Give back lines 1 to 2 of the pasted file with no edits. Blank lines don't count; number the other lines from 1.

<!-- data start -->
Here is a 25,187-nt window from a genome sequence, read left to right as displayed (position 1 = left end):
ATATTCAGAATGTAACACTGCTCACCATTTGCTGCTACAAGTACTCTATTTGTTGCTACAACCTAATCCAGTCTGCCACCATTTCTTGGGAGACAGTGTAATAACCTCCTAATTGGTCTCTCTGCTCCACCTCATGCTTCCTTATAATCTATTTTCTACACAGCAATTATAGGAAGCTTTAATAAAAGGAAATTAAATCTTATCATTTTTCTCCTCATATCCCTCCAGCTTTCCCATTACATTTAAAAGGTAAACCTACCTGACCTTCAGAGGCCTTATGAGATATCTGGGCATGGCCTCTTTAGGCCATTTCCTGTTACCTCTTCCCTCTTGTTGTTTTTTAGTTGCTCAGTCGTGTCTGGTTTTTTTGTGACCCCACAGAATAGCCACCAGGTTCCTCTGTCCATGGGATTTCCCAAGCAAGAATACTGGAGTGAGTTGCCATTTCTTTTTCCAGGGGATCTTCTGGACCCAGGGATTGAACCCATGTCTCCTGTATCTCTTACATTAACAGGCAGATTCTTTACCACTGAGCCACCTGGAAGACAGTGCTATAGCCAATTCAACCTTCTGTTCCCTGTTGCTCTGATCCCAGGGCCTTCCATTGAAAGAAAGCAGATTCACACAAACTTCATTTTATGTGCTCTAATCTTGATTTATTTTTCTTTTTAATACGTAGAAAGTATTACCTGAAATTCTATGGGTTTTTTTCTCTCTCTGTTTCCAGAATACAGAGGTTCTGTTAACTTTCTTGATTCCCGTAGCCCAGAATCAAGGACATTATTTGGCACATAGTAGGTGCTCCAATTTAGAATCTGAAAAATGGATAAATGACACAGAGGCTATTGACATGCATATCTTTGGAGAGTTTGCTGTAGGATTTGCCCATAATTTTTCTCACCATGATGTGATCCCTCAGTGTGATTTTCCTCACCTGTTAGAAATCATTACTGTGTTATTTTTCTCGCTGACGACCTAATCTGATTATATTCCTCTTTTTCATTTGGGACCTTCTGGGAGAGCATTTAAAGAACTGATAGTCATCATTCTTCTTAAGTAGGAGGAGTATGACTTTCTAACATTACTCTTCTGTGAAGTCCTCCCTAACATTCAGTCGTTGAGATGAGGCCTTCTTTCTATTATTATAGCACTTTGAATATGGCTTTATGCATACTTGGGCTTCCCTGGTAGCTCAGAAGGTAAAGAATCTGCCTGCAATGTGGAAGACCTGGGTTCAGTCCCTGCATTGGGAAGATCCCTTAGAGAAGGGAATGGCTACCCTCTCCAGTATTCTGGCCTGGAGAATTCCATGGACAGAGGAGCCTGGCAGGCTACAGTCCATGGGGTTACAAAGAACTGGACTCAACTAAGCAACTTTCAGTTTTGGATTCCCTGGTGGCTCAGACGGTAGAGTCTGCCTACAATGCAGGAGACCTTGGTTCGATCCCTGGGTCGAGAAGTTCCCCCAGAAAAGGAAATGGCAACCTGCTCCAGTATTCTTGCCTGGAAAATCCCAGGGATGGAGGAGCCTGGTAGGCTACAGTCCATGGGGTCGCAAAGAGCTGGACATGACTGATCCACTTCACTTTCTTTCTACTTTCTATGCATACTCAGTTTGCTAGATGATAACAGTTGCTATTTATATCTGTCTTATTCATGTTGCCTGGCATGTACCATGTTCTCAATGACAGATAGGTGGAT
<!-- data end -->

Here is a 25,187-nt window from a genome sequence, read left to right as displayed (position 1 = left end):
ATATTCAGAATGTAACACTGCTCACCATTTGCTGCTACAAGTACTCTATTTGTTGCTACAACCTAATCCAGTCTGCCACCATTTCTTGGGAGACAGTGTAATAACCTCCTAATTGGTCTCTCTGCTCCACCTCATGCTTCCTTATAATCTATTTTCTACACAGCAATTATAGGAAGCTTTAATAAAAGGAAATTAAATCTTATCATTTTTCTCCTCATATCCCTCCAGCTTTCCCATTACATTTAAAAGGTAAACCTACCTGACCTTCAGAGGCCTTATGAGATATCTGGGCATGGCCTCTTTAGGCCATTTCCTGTTACCTCTTCCCTCTTGTTGTTTTTTAGTTGCTCAGTCGTGTCTGGTTTTTTTGTGACCCCACAGAATAGCCACCAGGTTCCTCTGTCCATGGGATTTCCCAAGCAAGAATACTGGAGTGAGTTGCCATTTCTTTTTCCAGGGGATCTTCTGGACCCAGGGATTGAACCCATGTCTCCTGTATCTCTTACATTAACAGGCAGATTCTTTACCACTGAGCCACCTGGAAGACAGTGCTATAGCCAATTCAACCTTCTGTTCCCTGTTGCTCTGATCCCAGGGCCTTCCATTGAAAGAAAGCAGATTCACACAAACTTCATTTTATGTGCTCTAATCTTGATTTATTTTTCTTTTTAATACGTAGAAAGTATTACCTGAAATTCTATGGGTTTTTTTCTCTCTCTGTTTCCAGAATACAGAGGTTCTGTTAACTTTCTTGATTCCCGTAGCCCAGAATCAAGGACATTATTTGGCACATAGTAGGTGCTCCAATTTAGAATCTGAAAAATGGATAAATGACACAGAGGCTATTGACATGCATATCTTTGGAGAGTTTGCTGTAGGATTTGCCCATAATTTTTCTCACCATGATGTGATCCCTCAGTGTGATTTTCCTCACCTGTTAGAAATCATTACTGTGTTATTTTTCTCGCTGACGACCTAATCTGATTATATTCCTCTTTTTCATTTGGGACCTTCTGGGAGAGCATTTAAAGAACTGATAGTCATCATTCTTCTTAAGTAGGAGGAGTATGACTTTCTAACATTACTCTTCTGTGAAGTCCTCCCTAACATTCAGTCGTTGAGATGAGGCCTTCTTTCTATTATTATAGCACTTTGAATATGGCTTTATGCATACTTGGGCTTCCCTGGTAGCTCAGAAGGTAAAGAATCTGCCTGCAATGTGGAAGACCTGGGTTCAGTCCCTGCATTGGGAAGATCCCTTAGAGAAGGGAATGGCTACCCTCTCCAGTATTCTGGCCTGGAGAATTCCATGGACAGAGGAGCCTGGCAGGCTACAGTCCATGGGGTTACAAAGAACTGGACTCAACTAAGCAACTTTCAGTTTTGGATTCCCTGGTGGCTCAGACGGTAGAGTCTGCCTACAATGCAGGAGACCTTGGTTCGATCCCTGGGTCGAGAAGTTCCCCCAGAAAAGGAAATGGCAACCTGCTCCAGTATTCTTGCCTGGAAAATCCCAGGGATGGAGGAGCCTGGTAGGCTACAGTCCATGGGGTCGCAAAGAGCTGGACATGACTGATCCACTTCACTTTCTTTCTACTTTCTATGCATACTCAGTTTGCTAGATGATAACAGTTGCTATTTATATCTGTCTTATTCATGTTGCCTGGCATGTACCATGTTCTCAATGACAGATAGGTGGAT